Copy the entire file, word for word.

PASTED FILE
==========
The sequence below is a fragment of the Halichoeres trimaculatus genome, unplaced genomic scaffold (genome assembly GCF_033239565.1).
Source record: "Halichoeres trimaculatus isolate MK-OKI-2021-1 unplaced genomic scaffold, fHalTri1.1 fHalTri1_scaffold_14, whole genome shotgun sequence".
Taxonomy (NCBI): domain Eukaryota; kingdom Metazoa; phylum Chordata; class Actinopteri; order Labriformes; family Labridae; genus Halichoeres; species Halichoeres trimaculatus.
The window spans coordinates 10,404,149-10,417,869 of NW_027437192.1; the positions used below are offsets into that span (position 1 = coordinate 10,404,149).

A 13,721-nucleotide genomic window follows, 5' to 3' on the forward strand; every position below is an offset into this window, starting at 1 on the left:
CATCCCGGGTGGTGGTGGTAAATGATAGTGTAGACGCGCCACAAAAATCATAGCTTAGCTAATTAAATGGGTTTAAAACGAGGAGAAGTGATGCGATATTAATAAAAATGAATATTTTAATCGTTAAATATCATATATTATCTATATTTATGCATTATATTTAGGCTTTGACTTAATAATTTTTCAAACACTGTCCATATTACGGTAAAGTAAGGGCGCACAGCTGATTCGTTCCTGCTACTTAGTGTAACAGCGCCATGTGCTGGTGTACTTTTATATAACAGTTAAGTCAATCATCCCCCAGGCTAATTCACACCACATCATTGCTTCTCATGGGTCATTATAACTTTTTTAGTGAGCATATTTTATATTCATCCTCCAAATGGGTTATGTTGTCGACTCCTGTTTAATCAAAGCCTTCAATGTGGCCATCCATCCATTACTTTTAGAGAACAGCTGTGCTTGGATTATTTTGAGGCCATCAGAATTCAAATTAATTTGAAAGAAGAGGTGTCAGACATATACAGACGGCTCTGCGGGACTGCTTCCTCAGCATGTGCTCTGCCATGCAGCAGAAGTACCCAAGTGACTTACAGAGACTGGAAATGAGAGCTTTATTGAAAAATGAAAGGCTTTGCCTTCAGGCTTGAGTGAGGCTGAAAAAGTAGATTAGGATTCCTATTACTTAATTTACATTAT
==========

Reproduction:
The sequence below is a fragment of the Halichoeres trimaculatus genome, unplaced genomic scaffold (genome assembly GCF_033239565.1).
Source record: "Halichoeres trimaculatus isolate MK-OKI-2021-1 unplaced genomic scaffold, fHalTri1.1 fHalTri1_scaffold_14, whole genome shotgun sequence".
Taxonomy (NCBI): domain Eukaryota; kingdom Metazoa; phylum Chordata; class Actinopteri; order Labriformes; family Labridae; genus Halichoeres; species Halichoeres trimaculatus.
The window spans coordinates 10,404,149-10,417,869 of NW_027437192.1; the positions used below are offsets into that span (position 1 = coordinate 10,404,149).

A 13,721-nucleotide genomic window follows, 5' to 3' on the forward strand; every position below is an offset into this window, starting at 1 on the left:
CATCCCGGGTGGTGGTGGTAAATGATAGTGTAGACGCGCCACAAAAATCATAGCTTAGCTAATTAAATGGGTTTAAAACGAGGAGAAGTGATGCGATATTAATAAAAATGAATATTTTAATCGTTAAATATCATATATTATCTATATTTATGCATTATATTTAGGCTTTGACTTAATAATTTTTCAAACACTGTCCATATTACGGTAAAGTAAGGGCGCACAGCTGATTCGTTCCTGCTACTTAGTGTAACAGCGCCATGTGCTGGTGTACTTTTATATAACAGTTAAGTCAATCATCCCCCAGGCTAATTCACACCACATCATTGCTTCTCATGGGTCATTATAACTTTTTTAGTGAGCATATTTTATATTCATCCTCCAAATGGGTTATGTTGTCGACTCCTGTTTAATCAAAGCCTTCAATGTGGCCATCCATCCATTACTTTTAGAGAACAGCTGTGCTTGGATTATTTTGAGGCCATCAGAATTCAAATTAATTTGAAAGAAGAGGTGTCAGACATATACAGACGGCTCTGCGGGACTGCTTCCTCAGCATGTGCTCTGCCATGCAGCAGAAGTACCCAAGTGACTTACAGAGACTGGAAATGAGAGCTTTATTGAAAAATGAAAGGCTTTGCCTTCAGGCTTGAGTGAGGCTGAAAAAGTAGATTAGGATTCCTATTACTTAATTTACATTAT